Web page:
Doucet: Afghanistan-The Unknown Country

Two weeks ago after reviewing the documentary on Afghanistan by Murphy and MediaStorm, I came across a film on the subject matter, which exposes yet another face of this wonderful country. Therefore this review:

For over a decade, Afghanistan has been a frequent guest of the global news coverage. But what do we really know about this country? In the 1-hour BBC documentary “Afghanistan: The Unknown Country” Lyse Doucet takes us on a journey through the parts of the vast Afghan land and its diverse culture to reveal another face of the country beyond the war – the country of ancient traditions and its beautiful people, who despite all its hardship and heartache, are still proud to call it home.

“Afghanistan: The Unknown Country” is neither artistic nor political. More than anything, it falls well under the format of a travel documentary. Unlike a typical protagonist of the classic travel documentary, however, Doucet, does not come in the shoes of a mere curious observer or a world traveller who likes to take a peek into the exotic or the foreign. BBC’s chief international correspondent, Doucet invites us to join her on the

journey through the country she has learned over the decades and has grown to love through its darkest times.

In the country where much has been lost, the sense of hope is found by holding on to the traditions. Starting off from the far north, Doucet onsets her journey in Mazar-e Sharif by welcoming Nawroz, a pre-Islamic festival. An Islamic banner Janda lifted by strong local men symbolically heralds the beginning of spring and the start of the new year. If lifted in one smooth motion, it is considered to be a good omen for a new year to come.

By stepping back in time, Afghans seem to find a path for inner peace and hope for a brighter future. Across the ancient Afghan city of Herat, Doucet discovered “the oldest of human desires to rise above daily cares to see what is beautiful and sweet and to celebrate what it means to be Afghan.” In the western city of Herat, the pearl of Afghan culture, poetry is cherished as a vital element of Afghan life. Afghan stories are told in verse and accompanied by the traditional herati music. Every Thursday, no matter age and gender – men, women, children, and elderly gather to share the verse, listen to music, and enjoy the sweet tea deep into the night.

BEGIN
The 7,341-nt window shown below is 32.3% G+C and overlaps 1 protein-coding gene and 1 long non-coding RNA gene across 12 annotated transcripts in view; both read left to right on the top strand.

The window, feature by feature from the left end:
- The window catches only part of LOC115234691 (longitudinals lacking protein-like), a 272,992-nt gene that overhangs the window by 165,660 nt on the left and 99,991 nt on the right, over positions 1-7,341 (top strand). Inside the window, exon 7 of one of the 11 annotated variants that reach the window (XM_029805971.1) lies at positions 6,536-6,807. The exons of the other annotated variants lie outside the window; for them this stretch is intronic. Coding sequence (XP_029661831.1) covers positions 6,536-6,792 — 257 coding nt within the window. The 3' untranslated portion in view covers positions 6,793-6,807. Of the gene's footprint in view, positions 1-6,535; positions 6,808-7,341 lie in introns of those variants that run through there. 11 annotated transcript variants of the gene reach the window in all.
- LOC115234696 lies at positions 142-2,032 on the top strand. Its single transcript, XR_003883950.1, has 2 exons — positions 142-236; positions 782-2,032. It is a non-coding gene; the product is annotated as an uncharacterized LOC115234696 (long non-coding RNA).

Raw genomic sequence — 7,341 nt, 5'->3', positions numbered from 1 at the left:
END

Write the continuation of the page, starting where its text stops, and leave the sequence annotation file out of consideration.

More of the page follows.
Doucet too finds a sense of shared humanity in the small village Paicotal, which will never make the news. It is hard to fathom for a Westerner what a life under the poverty line looks like and how one could endure such arduous conditions – no running water, no electricity, and no roads. Nevertheless, for all the distance between the lives of local women and the one of Doucet, there still seems to be space for them to share moments of laugh and joy.

Courteous and ebullient, it was a pleasure to witness the journey of Doucet through the fascinating land of Afghanistan, a crossroad of cultures where East met West for thousands of years.

2011, BBC, 60 mins.

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Sevara Pan
Sevara Pan
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